Working for Natural Resources Defense Council, Sierra Club, Center for Biological Diversity and Greater Yellowstone Coalition, Louisa Wilcox has advocated for grizzly bear preservation for over 30 years. She specializes in developing comprehensive strategies that succeed because they work on multiple scales using various approaches, including grassroots organizing and outreach, education, media and communication, policy analysis, lobbying, coalition development, and public protest. She and a handful of others have prevented Yellowstone grizzly bear delisting for over two decades. Louisa has a BA from Williams College and a Masters of Forest Policy from the Yale School of Forestry and Environmental Studies. In 2014, she was given a lifetime achievement award from Yale. She has recently started a podcast: http://www.grizzlytimes.org/#!the-grizzly-beat-podcast/w6xzb.
Steven M. Wise is President of the Nonhuman Rights Project, Inc. He holds a J.D. from Boston University Law School and a B.S. in Chemistry from the College of William and Mary. He has practiced animal protection law for 30 years throughout the United States and is admitted to the Massachusetts Bar. Steve teaches “Animal Rights Jurisprudence” at the Vermont, Lewis and Clark, University of Miami, and St. Thomas Law Schools, and has taught “Animal Rights Law” at the Harvard Law School and John Marshall Law School. He is the author of four books: Rattling the Cage – Toward Legal Rights for Animals, Drawing the Line – Science and the Case for Animal Rights, Though the Heavens May Fall – The Landmark Trial That Led to the End of Human Slavery, and An American Trilogy – Death, Slavery, and Dominion Along the Banks of the Cape Fear River.
Morris Berman is well known as an innovative cultural historian and social critic. He has taught at a number of universities in Europe and North America, and has held visiting endowed chairs at Incarnate Word College (San Antonio), the University of New Mexico, and Weber State University. He is the author of a trilogy on the evolution of human consciousness–-The Reenchantment of the World (1981), Coming to Our Senses (1989), and Wandering God: A Study in Nomadic Spirituality (2000)–and in 2000 his Twilight of American Culture was named a “Notable Book” by the New York Times Book Review. Dr. Berman relocated to Mexico in 2006, and during 2008-9 was a Visiting Professor at the Tecnologico de Monterrey, Mexico City. In 2015 he published a study of Japan called Neurotic Beauty, and 2016 the publication of his second novel the political satire, The Man Without Qualities.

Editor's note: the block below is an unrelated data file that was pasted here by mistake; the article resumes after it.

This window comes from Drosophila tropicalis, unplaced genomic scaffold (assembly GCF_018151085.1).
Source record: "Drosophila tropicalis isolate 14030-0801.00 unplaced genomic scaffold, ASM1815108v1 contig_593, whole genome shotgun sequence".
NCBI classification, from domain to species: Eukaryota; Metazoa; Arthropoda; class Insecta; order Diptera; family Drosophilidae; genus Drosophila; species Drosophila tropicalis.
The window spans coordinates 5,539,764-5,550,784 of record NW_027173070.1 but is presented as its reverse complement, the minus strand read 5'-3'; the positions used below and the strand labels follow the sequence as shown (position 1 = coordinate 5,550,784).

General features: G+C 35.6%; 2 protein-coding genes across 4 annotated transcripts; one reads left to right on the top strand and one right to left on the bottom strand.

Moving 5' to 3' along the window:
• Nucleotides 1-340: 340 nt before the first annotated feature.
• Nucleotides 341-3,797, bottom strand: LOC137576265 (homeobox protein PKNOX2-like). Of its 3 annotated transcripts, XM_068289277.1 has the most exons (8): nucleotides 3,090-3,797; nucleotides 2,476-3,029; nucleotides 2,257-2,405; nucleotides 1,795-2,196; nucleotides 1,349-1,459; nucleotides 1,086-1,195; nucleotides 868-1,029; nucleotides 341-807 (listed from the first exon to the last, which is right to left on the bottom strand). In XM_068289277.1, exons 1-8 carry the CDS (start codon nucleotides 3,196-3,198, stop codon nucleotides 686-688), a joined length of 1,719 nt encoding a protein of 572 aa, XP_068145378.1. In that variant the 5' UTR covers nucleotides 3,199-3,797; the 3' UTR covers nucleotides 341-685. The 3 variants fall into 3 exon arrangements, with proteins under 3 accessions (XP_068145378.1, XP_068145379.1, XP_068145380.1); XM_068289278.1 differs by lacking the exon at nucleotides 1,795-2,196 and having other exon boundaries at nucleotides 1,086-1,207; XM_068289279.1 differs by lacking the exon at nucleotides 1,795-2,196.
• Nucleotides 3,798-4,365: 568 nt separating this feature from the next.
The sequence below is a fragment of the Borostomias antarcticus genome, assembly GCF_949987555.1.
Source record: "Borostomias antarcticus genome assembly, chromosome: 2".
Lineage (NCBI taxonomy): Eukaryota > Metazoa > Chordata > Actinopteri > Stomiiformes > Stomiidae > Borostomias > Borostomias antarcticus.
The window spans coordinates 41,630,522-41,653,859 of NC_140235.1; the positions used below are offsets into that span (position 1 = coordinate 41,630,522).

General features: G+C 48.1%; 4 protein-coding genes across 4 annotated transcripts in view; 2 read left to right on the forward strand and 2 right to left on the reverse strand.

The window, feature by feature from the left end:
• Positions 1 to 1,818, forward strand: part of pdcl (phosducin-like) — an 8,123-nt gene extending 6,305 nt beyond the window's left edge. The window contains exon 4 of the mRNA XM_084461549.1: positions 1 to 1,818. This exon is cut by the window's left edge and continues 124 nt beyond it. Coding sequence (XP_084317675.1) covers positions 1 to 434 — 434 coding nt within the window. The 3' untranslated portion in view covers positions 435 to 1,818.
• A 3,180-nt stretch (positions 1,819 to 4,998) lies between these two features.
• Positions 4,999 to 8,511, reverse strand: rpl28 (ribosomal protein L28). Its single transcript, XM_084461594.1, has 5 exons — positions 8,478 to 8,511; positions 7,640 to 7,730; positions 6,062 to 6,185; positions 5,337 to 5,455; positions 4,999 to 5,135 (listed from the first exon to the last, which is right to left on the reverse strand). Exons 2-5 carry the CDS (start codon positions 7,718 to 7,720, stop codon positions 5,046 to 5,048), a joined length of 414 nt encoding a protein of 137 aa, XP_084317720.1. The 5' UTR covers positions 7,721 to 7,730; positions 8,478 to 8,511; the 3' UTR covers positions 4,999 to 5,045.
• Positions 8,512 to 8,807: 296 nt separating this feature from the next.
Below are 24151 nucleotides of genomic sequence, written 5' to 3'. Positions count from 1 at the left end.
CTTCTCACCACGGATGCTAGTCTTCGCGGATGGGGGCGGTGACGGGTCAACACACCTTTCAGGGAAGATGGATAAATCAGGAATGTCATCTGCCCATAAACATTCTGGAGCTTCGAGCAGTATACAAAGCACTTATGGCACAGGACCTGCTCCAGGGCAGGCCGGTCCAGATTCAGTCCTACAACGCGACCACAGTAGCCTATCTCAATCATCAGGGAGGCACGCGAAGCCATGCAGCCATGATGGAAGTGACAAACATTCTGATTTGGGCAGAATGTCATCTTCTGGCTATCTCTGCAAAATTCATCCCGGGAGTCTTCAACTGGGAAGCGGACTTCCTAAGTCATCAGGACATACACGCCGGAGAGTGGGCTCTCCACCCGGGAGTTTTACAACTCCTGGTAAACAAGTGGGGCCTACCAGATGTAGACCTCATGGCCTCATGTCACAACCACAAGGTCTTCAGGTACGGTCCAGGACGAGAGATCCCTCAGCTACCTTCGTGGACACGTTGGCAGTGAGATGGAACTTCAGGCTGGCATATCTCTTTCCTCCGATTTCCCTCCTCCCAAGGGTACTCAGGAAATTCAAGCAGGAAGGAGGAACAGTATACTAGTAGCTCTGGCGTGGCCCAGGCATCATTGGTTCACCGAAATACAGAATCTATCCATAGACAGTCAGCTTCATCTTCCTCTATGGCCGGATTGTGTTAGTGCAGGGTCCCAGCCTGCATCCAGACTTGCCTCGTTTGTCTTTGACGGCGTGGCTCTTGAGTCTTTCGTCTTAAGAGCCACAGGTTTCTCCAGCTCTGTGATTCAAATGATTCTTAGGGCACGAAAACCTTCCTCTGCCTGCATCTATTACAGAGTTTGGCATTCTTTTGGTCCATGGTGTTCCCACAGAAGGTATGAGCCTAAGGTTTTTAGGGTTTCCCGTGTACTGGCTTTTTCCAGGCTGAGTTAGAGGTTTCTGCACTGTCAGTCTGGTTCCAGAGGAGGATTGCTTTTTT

Gordon Grigg enjoyed a career as an academic zoologist who managed to spend a lot of time working in the field. Apart from interests in crocodylians that go back to 1971, he studied thermoregulatory biology of free-ranging echidnas and platypus in Australias high country, and flew aerial surveys of kangaroo populations for nearly 30 years. His PhD came from a study of fish biology at the University of Oregon. He then had 20 years on the academic staff at the University of Sydney followed by 20 years at the University of Queensland where he is now an Emeritus Professor. (A well balanced career!) His primary research interests are in vertebrate zoology, particularly their physiology, ecology and evolution and he has authored or co-authored about 200 peer-reviewed publications, about one quarter of which are on crocodylians. Today we talk about crocodylians.
Darcia Narvaez is a Professor in the Department of Psychology at the University of Notre Dame. Her prior careers include professional musician, classroom music teacher, business owner, seminarian and middle school Spanish teacher. Dr. Narvaezs current research explores how early life experience influences societal culture and moral character in children and adults. She integrates neurobiological, clinical, developmental and education sciences in her theories and research about moral development. She is the author or editor of numerous books and articles. Her recent book, Neurobiology and the Development of Human Morality: Evolution, Culture and Wisdom (2014), won the 2015 William James Book Award from the American Psychological Association. She is executive editor of the Journal of Moral Education.